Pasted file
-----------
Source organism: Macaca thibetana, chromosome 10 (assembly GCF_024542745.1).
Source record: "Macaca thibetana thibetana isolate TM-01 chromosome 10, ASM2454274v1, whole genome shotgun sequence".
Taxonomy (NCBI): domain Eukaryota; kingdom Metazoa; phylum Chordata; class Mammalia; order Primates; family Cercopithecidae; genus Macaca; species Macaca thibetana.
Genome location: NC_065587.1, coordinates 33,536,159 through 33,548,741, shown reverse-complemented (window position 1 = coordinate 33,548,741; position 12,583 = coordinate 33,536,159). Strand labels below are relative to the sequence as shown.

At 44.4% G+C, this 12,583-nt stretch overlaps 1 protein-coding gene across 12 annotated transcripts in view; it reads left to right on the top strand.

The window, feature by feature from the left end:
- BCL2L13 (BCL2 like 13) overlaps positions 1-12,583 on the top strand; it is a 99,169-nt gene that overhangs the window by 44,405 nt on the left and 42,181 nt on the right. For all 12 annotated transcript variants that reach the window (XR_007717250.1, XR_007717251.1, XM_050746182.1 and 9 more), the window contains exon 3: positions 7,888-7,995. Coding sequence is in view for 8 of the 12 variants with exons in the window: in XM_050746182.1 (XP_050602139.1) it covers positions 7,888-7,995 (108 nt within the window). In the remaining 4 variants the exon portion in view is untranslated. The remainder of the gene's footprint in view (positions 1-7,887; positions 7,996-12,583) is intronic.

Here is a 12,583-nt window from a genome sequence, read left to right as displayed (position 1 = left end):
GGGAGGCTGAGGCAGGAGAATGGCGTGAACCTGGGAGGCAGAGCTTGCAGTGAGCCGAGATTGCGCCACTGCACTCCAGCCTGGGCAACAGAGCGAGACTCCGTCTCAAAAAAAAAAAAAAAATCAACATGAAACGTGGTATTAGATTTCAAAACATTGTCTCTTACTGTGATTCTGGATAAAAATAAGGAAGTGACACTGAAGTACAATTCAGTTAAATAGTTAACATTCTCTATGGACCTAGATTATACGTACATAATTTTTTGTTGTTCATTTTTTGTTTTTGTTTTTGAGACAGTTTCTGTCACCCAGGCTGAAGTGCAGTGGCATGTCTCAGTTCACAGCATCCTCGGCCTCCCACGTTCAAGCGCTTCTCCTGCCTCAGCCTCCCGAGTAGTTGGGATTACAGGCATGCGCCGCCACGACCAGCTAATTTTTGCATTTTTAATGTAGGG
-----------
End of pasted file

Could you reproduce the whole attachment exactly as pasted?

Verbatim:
Source organism: Macaca thibetana, chromosome 10 (assembly GCF_024542745.1).
Source record: "Macaca thibetana thibetana isolate TM-01 chromosome 10, ASM2454274v1, whole genome shotgun sequence".
Taxonomy (NCBI): domain Eukaryota; kingdom Metazoa; phylum Chordata; class Mammalia; order Primates; family Cercopithecidae; genus Macaca; species Macaca thibetana.
Genome location: NC_065587.1, coordinates 33,536,159 through 33,548,741, shown reverse-complemented (window position 1 = coordinate 33,548,741; position 12,583 = coordinate 33,536,159). Strand labels below are relative to the sequence as shown.

At 44.4% G+C, this 12,583-nt stretch overlaps 1 protein-coding gene across 12 annotated transcripts in view; it reads left to right on the top strand.

The window, feature by feature from the left end:
- BCL2L13 (BCL2 like 13) overlaps positions 1-12,583 on the top strand; it is a 99,169-nt gene that overhangs the window by 44,405 nt on the left and 42,181 nt on the right. For all 12 annotated transcript variants that reach the window (XR_007717250.1, XR_007717251.1, XM_050746182.1 and 9 more), the window contains exon 3: positions 7,888-7,995. Coding sequence is in view for 8 of the 12 variants with exons in the window: in XM_050746182.1 (XP_050602139.1) it covers positions 7,888-7,995 (108 nt within the window). In the remaining 4 variants the exon portion in view is untranslated. The remainder of the gene's footprint in view (positions 1-7,887; positions 7,996-12,583) is intronic.

Here is a 12,583-nt window from a genome sequence, read left to right as displayed (position 1 = left end):
GGGAGGCTGAGGCAGGAGAATGGCGTGAACCTGGGAGGCAGAGCTTGCAGTGAGCCGAGATTGCGCCACTGCACTCCAGCCTGGGCAACAGAGCGAGACTCCGTCTCAAAAAAAAAAAAAAAATCAACATGAAACGTGGTATTAGATTTCAAAACATTGTCTCTTACTGTGATTCTGGATAAAAATAAGGAAGTGACACTGAAGTACAATTCAGTTAAATAGTTAACATTCTCTATGGACCTAGATTATACGTACATAATTTTTTGTTGTTCATTTTTTGTTTTTGTTTTTGAGACAGTTTCTGTCACCCAGGCTGAAGTGCAGTGGCATGTCTCAGTTCACAGCATCCTCGGCCTCCCACGTTCAAGCGCTTCTCCTGCCTCAGCCTCCCGAGTAGTTGGGATTACAGGCATGCGCCGCCACGACCAGCTAATTTTTGCATTTTTAATGTAGGG